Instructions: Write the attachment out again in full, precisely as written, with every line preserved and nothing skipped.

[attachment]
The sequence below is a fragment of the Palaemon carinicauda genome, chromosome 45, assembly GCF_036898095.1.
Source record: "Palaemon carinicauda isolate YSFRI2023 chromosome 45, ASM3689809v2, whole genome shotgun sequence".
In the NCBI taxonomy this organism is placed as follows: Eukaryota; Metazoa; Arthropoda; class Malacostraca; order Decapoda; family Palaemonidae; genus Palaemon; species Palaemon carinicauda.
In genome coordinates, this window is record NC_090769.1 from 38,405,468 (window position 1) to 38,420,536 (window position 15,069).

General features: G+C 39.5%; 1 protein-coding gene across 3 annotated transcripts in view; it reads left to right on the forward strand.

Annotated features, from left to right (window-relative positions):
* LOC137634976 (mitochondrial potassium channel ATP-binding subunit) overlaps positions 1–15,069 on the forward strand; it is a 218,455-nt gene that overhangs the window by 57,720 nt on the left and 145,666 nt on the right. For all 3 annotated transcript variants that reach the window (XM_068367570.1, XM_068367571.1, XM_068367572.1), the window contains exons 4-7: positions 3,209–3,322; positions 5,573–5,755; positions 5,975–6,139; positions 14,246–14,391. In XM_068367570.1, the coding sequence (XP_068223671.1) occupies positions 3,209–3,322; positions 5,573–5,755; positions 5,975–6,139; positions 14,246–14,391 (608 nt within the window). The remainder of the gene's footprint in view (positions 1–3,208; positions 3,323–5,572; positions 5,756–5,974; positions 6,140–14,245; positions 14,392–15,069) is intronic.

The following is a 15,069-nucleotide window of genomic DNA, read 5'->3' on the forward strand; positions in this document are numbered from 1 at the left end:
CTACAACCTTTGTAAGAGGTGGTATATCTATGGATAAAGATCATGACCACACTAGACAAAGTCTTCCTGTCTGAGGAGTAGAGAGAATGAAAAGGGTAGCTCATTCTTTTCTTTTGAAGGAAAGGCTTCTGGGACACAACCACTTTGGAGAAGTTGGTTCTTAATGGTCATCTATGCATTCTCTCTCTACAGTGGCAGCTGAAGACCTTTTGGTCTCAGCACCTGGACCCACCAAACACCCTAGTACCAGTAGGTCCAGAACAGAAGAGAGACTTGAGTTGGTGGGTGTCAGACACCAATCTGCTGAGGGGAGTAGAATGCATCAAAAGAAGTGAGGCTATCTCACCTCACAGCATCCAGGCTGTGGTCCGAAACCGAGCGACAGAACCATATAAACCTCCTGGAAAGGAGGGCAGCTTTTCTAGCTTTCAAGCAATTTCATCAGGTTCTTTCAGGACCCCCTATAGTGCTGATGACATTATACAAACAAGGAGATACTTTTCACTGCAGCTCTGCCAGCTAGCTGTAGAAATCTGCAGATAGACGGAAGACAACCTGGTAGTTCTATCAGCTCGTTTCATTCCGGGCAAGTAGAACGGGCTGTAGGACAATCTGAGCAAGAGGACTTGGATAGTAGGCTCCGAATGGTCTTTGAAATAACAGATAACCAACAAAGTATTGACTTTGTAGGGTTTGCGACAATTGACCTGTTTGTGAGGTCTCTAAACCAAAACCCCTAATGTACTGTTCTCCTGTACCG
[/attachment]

The sequence below is a fragment of the Palaemon carinicauda genome, chromosome 45, assembly GCF_036898095.1.
Source record: "Palaemon carinicauda isolate YSFRI2023 chromosome 45, ASM3689809v2, whole genome shotgun sequence".
In the NCBI taxonomy this organism is placed as follows: Eukaryota; Metazoa; Arthropoda; class Malacostraca; order Decapoda; family Palaemonidae; genus Palaemon; species Palaemon carinicauda.
In genome coordinates, this window is record NC_090769.1 from 38,405,468 (window position 1) to 38,420,536 (window position 15,069).

General features: G+C 39.5%; 1 protein-coding gene across 3 annotated transcripts in view; it reads left to right on the forward strand.

Annotated features, from left to right (window-relative positions):
* LOC137634976 (mitochondrial potassium channel ATP-binding subunit) overlaps positions 1–15,069 on the forward strand; it is a 218,455-nt gene that overhangs the window by 57,720 nt on the left and 145,666 nt on the right. For all 3 annotated transcript variants that reach the window (XM_068367570.1, XM_068367571.1, XM_068367572.1), the window contains exons 4-7: positions 3,209–3,322; positions 5,573–5,755; positions 5,975–6,139; positions 14,246–14,391. In XM_068367570.1, the coding sequence (XP_068223671.1) occupies positions 3,209–3,322; positions 5,573–5,755; positions 5,975–6,139; positions 14,246–14,391 (608 nt within the window). The remainder of the gene's footprint in view (positions 1–3,208; positions 3,323–5,572; positions 5,756–5,974; positions 6,140–14,245; positions 14,392–15,069) is intronic.

The following is a 15,069-nucleotide window of genomic DNA, read 5'->3' on the forward strand; positions in this document are numbered from 1 at the left end:
CTACAACCTTTGTAAGAGGTGGTATATCTATGGATAAAGATCATGACCACACTAGACAAAGTCTTCCTGTCTGAGGAGTAGAGAGAATGAAAAGGGTAGCTCATTCTTTTCTTTTGAAGGAAAGGCTTCTGGGACACAACCACTTTGGAGAAGTTGGTTCTTAATGGTCATCTATGCATTCTCTCTCTACAGTGGCAGCTGAAGACCTTTTGGTCTCAGCACCTGGACCCACCAAACACCCTAGTACCAGTAGGTCCAGAACAGAAGAGAGACTTGAGTTGGTGGGTGTCAGACACCAATCTGCTGAGGGGAGTAGAATGCATCAAAAGAAGTGAGGCTATCTCACCTCACAGCATCCAGGCTGTGGTCCGAAACCGAGCGACAGAACCATATAAACCTCCTGGAAAGGAGGGCAGCTTTTCTAGCTTTCAAGCAATTTCATCAGGTTCTTTCAGGACCCCCTATAGTGCTGATGACATTATACAAACAAGGAGATACTTTTCACTGCAGCTCTGCCAGCTAGCTGTAGAAATCTGCAGATAGACGGAAGACAACCTGGTAGTTCTATCAGCTCGTTTCATTCCGGGCAAGTAGAACGGGCTGTAGGACAATCTGAGCAAGAGGACTTGGATAGTAGGCTCCGAATGGTCTTTGAAATAACAGATAACCAACAAAGTATTGACTTTGTAGGGTTTGCGACAATTGACCTGTTTGTGAGGTCTCTAAACCAAAACCCCTAATGTACTGTTCTCCTGTACCG